Packaging material innovations

Packaging material innovations

Veritiv Packaging | March 17, 2020

As personal and corporate environmental responsibility grows, so has the demand for alternative packaging materials that can properly protect products while reducing environmental effects. Global name brands are even making sustainable packaging part of their corporate objectives.

Bin Jiang, Director of Global Sourcing with Veritiv, and her team are responsible for exploring, developing, validating and implementing new substrates and applications. We sat down with her to hear about today’s biggest packaging material innovations. Here’s what she’s seeing on the front lines.

Rapidly renewable substrates made from agricultural waste, such as molded fiber products, are gaining popularity amid the backlash against plastics and the alarming decline in natural resources.1 Jiang says material experts are engineering, designing and manufacturing RRFs that outperform most plastics and foams. These products are often recyclable or compostable, more aesthetically pleasing and perform well during transportation testing.

Eight million tons of plastics end up in our oceans every year, and by 2050, plastics may outnumber fish in the sea.2 Companies and entire countries are taking action to combat this growing problem. For example, some U.S. states have already banned single-use plastics, and Canada has committed to doing the same as early as 2021. In the corporate sector, a leading computer manufacturer is aiming to recover and reuse millions of pounds of ocean plastic in the coming years. They’re working with Veritiv to turn ocean-bound plastics into thermoforming trays and end cap cushions.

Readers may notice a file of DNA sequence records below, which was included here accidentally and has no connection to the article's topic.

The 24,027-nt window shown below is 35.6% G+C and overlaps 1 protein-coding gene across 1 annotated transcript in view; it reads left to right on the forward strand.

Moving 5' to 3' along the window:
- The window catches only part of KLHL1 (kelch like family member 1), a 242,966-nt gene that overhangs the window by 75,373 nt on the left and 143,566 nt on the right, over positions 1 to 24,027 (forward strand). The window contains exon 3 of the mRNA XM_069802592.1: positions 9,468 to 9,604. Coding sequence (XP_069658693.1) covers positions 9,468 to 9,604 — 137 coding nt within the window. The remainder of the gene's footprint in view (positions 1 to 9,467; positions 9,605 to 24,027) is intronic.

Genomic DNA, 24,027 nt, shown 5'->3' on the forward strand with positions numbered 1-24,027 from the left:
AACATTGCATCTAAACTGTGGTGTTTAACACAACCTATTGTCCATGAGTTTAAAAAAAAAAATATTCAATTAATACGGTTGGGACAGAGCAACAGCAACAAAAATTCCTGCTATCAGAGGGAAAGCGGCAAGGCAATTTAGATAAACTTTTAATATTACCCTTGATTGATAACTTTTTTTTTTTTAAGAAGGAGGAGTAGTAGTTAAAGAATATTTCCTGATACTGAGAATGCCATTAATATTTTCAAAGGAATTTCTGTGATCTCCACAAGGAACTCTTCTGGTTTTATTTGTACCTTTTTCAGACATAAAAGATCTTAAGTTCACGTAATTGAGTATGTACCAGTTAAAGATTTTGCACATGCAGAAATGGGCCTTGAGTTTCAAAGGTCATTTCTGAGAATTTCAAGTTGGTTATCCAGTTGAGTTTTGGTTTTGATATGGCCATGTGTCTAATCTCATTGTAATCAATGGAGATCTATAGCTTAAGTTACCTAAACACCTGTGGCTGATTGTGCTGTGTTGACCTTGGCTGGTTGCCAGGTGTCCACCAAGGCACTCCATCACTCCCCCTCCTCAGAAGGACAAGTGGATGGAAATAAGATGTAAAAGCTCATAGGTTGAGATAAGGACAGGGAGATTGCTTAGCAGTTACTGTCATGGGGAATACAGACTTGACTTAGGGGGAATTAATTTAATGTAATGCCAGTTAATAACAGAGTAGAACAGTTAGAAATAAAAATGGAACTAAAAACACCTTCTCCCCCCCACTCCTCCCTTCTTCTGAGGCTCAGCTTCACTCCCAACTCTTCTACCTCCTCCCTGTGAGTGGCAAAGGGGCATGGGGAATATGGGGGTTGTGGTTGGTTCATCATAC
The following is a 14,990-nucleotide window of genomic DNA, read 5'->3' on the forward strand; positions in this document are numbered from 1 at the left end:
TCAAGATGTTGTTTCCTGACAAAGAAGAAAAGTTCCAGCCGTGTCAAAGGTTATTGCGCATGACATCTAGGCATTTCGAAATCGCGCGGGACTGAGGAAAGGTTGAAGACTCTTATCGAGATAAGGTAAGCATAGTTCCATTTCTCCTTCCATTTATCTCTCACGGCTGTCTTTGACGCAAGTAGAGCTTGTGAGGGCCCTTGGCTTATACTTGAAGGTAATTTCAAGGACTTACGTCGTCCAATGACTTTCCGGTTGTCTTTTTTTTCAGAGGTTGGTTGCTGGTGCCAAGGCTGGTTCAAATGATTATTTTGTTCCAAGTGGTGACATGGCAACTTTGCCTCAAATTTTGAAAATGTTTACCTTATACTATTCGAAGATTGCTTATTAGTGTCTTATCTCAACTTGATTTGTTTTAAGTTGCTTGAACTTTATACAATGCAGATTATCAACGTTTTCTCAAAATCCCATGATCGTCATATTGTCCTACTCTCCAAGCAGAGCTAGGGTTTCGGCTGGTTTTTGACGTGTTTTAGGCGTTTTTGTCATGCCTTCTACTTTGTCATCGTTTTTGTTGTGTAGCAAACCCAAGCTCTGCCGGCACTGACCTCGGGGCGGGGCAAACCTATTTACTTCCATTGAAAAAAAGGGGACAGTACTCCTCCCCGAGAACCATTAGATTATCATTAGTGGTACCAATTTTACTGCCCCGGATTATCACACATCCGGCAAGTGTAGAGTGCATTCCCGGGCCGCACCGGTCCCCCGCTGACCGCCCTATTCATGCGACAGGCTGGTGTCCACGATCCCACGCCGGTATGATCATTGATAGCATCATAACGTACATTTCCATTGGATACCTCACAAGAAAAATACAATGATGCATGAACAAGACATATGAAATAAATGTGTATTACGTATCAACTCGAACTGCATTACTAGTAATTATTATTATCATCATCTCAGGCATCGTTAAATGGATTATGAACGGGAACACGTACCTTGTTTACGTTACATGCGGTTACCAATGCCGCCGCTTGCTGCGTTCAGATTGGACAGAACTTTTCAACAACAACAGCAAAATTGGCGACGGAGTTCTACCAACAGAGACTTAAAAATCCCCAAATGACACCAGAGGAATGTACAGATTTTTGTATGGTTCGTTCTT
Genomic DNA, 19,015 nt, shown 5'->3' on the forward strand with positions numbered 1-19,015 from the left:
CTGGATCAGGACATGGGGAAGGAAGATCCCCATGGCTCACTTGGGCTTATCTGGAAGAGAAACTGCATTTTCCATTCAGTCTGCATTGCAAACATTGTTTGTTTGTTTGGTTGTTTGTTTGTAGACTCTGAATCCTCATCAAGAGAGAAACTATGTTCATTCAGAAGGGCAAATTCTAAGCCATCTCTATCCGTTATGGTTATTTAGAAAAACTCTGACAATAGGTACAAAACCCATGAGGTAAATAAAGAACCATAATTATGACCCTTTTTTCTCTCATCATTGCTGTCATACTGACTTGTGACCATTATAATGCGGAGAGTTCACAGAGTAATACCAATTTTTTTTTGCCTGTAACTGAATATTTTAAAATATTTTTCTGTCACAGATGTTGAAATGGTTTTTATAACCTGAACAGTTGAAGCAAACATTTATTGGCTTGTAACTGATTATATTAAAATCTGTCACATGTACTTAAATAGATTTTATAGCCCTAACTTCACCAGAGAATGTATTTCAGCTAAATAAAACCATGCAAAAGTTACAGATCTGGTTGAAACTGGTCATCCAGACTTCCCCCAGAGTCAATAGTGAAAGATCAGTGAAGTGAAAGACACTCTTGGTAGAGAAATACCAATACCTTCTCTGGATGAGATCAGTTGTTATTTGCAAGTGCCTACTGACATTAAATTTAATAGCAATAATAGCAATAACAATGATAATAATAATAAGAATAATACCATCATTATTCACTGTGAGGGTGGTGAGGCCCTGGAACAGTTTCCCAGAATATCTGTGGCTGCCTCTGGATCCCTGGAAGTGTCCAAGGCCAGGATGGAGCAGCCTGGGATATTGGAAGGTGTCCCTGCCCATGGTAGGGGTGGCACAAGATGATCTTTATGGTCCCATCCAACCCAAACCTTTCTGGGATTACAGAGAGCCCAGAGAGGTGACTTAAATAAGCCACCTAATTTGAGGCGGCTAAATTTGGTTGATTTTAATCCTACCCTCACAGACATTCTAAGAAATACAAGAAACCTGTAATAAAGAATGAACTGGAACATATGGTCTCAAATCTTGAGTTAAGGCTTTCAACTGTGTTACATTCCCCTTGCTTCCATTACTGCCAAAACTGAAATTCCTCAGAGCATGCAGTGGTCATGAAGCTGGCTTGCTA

Jiang says brands and packaging designers are looking for materials from various waste streams that can be recycled, composted or reused in other ways to extend their lifecycle. For instance, her team is using old corrugated cartons to make new molded pulp cushions, as well as repurposing pollution ink made from power plant exhaust.

Plastic has been a go-to packaging material for preventing damage and abrasions to fragile products. But now, additives and surface treatments, such as coatings, are being developed for environmentally preferable protection. If your firm is considering alternative materials for sustainability, Jiang recommends completing a lifecycle assessment—also known as a lifecycle analysis or LCA—to understand the risks and environmental effects of each substrate. She uses electric car batteries as an example, pointing out that they may seem more sustainable, but when you look at the whole lifecycle, that’s not always the case. “There are a lot of claims about the sustainability of certain substrates. But with a lifecycle analysis, you can make sure they’re really better,” she explains.

Some materials are only biodegradable in an industrial environment. If you work with CPG firm that values biodegradability, make sure consumers can compost your packaging materials.


Packaging Unwrapped magazine

Today’s innovative businesses demand more from their packaging. Veritiv’s Packaging Unwrapped® magazine shines light on new trends and developments to help companies do more. Order your free copy today!


1 Science Magazine: Landmark analysis documents the alarming global decline of nature (2019). 
2 Dell Technologies | Corporate: Recycling materials – discarding the idea of waste (2019).